Other American resonances appear in the tone-poem Hiawatha, also a student work, and in Delius’s other early Suite d’orchestre, written in 1889 and 1890 and which (in terms of subject matter) contains a prophetic reference to Koanga in the movement ‘La Quadroone’ (quadroon meaning someone of mixed race – specifically a quarter black). But the climax of Delius’s spiritual affinity with America, and especially with the tropical landscape of the Mississippi, has to be his two orchestral essays both entitled Appalachia. The first, conceived as an American Rhapsody in 1896, makes reference to the civil war songs ‘Yankee Doodle’ and ‘Dixie’ as well as an old slave song. The latter is then deployed in a second, more extended work in 1902, where the slave song, worked up into an impressive and unconventional symphonic set of variations, is heard in a sonorous choral form at its conclusion.
It was essentially his love of nature and high, lonely places that drew Delius to the Norwegian mountain ranges of the Jotenheim (known today as Jotunheimen) in 1882, but his encounter with Norway (and Denmark) gained much greater momentum after he began his studies in Leipzig. There, most of his friends were Norwegians such as the composer Christian Sinding and two young violinists, Arve Arvesen and Johan Halvorsen. Even more importantly, Delius’s assimilation of Norwegian music and literature occurred at a crucial juncture when a growing sense of nationalism was propelling Norway towards independence in 1905. Delius spent his first summer vacation in Norway in 1887 (he kept a diary) and, through the agency of Sinding, was introduced to Grieg (who was in Leipzig to study orchestration) during the autumn semester of that year. Lionel Carley’s book Grieg and Delius: A Chronicle of their Friendship in Letters details the extent of the correspondence between the two men, and between Delius and Nina Grieg after Edvard’s death in 1907.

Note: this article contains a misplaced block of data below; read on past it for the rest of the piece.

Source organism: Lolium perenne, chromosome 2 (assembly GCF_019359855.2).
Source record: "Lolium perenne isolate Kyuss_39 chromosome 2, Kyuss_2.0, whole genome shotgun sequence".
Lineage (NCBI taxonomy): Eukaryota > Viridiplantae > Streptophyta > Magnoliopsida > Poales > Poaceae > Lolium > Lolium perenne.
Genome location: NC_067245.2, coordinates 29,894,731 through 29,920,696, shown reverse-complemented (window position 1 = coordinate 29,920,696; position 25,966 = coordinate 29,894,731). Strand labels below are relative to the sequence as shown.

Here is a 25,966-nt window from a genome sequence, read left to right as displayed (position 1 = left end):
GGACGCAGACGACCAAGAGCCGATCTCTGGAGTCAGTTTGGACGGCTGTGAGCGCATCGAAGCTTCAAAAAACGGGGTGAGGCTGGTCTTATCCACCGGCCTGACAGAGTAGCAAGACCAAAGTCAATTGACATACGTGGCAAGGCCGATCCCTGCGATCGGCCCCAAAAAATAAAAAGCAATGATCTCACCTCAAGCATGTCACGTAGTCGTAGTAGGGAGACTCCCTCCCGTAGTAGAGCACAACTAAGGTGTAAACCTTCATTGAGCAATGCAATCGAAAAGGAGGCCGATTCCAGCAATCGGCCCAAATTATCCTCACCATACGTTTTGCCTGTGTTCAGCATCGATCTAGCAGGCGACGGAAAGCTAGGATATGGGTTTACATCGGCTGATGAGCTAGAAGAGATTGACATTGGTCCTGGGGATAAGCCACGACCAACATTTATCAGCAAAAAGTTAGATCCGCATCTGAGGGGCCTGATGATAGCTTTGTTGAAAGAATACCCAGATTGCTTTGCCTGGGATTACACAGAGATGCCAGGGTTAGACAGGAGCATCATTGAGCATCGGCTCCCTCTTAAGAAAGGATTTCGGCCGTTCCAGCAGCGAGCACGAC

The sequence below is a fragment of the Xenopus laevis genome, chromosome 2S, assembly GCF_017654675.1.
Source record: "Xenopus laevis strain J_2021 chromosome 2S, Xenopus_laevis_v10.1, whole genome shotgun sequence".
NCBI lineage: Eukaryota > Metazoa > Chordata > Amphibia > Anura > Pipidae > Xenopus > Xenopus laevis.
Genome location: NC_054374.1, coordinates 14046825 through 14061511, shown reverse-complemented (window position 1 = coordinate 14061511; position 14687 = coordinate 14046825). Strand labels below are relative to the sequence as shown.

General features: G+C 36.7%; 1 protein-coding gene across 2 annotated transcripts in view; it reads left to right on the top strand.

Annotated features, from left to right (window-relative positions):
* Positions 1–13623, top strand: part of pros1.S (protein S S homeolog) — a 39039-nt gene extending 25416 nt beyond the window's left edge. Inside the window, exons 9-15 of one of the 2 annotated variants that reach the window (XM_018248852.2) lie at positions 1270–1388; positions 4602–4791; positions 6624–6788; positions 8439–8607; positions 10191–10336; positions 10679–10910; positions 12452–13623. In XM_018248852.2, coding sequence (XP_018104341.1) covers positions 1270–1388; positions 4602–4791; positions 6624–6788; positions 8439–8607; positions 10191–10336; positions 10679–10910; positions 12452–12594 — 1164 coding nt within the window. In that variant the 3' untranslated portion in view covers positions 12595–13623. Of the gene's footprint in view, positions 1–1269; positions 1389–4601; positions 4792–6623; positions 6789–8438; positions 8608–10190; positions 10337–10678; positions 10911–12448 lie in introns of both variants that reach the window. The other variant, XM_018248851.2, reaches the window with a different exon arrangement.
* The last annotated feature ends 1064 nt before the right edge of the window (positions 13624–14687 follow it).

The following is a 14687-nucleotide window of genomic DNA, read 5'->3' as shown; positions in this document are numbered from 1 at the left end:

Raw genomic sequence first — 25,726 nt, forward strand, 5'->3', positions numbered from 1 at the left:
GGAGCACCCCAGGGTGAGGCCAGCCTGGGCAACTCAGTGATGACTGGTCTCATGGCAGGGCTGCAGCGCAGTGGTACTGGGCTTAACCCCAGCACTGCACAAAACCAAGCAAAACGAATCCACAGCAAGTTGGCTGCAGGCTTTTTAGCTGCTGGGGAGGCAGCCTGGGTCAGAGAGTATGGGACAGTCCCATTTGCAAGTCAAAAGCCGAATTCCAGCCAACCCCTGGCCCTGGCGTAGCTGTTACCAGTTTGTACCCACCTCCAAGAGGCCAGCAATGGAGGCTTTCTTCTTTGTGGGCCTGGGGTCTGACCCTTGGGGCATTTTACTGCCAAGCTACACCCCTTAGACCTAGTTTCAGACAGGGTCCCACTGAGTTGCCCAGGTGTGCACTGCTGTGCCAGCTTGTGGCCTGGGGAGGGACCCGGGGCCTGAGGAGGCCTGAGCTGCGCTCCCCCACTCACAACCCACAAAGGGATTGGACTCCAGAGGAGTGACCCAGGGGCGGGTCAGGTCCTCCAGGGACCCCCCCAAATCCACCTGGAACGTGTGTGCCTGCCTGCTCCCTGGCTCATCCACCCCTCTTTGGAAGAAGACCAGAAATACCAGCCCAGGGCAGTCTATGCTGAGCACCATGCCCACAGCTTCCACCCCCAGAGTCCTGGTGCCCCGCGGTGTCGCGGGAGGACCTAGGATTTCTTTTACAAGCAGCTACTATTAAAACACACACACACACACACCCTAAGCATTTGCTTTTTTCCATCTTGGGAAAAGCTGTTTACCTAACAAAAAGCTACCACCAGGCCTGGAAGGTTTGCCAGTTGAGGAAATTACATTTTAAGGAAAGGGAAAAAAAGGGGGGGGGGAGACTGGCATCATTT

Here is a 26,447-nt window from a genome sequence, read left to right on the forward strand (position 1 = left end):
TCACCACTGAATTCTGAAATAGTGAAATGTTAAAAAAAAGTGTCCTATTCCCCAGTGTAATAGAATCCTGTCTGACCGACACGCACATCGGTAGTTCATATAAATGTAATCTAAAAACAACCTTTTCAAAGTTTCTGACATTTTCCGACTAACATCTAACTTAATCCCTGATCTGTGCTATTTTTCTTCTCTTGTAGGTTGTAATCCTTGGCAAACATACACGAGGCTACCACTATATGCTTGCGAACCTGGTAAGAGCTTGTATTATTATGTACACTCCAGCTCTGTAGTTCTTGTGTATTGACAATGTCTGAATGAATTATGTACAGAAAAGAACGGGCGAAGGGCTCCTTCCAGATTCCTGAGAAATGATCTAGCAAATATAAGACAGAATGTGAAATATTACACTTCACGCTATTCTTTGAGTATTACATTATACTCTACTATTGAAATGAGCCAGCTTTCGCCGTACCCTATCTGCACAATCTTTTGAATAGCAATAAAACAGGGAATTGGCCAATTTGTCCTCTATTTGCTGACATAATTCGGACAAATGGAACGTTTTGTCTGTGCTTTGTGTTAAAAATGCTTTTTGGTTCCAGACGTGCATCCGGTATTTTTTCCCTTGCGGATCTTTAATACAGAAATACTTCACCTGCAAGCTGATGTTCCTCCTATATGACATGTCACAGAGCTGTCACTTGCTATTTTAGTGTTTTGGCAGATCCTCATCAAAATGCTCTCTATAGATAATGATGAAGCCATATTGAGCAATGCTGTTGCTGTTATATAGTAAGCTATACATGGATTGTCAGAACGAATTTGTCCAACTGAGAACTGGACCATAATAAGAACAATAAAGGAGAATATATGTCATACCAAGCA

Grieg, for his part, recognised Delius’s gifts from the beginning: ‘I was pleasantly surprised…by your manuscripts [probably Florida and Hiawatha] and I detect in them signs of a most distinguished compositional talent in the grand style,’ he wrote to Delius on February 22, 1888. Grieg was also signally important in persuading Delius’s father to allow Delius to continue his musical studies in Paris after he had left Leipzig in 1888. In 1889 Delius paid his first visit to Grieg’s home at Troldhaugen; it was to be the first of many visits to Norway and Denmark during the 1890s. After a break of seven years, his visits resumed in 1906 and were regular until 1915. The disruption of the war delayed any further visits until 1919 when, in spite of the expense of travelling and accommodation, he returned to Norway; the country continued to lure him for the summers of 1921, 1922 and 1923. After this, owing to his encroaching illness, he was too weak to make the journey again, a tragic scenario captured in the late Ken Russell’s documentary as the paralysed Delius, on the point of losing his sight, is carried up the mountain by Grainger and Jelka, his wife, to see the sun set for the last time.
Delius was always scathing about how much he genuinely learnt from his time at the Leipzig Conservatory but, in truth, he is likely to have gained a great deal from the rigorous exercises in harmony and counterpoint with German teacher-composer Salomon Jadassohn – exercises which would have brought a discipline to the largely rudimentary work initiated with Ward in America. Moreover, the sheer availability of live music at the Gewandhaus and at one of the best opera houses in Germany could not have failed to invigorate and enrich Delius’s vocabulary and technique, a fact borne out by the impressive accomplishments of Florida, Hiawatha, Sakuntala and Paa Vidderne. But where Germany proved to be vital was through the receptivity of German audiences and conductors to Delius’s music and the readiness of German publishers to disseminate his works (a factor which led to many of his major works being printed and performed in German). Though his appetite for Grieg never wavered, during the 1890s Delius’s hunger for modern German music grew significantly.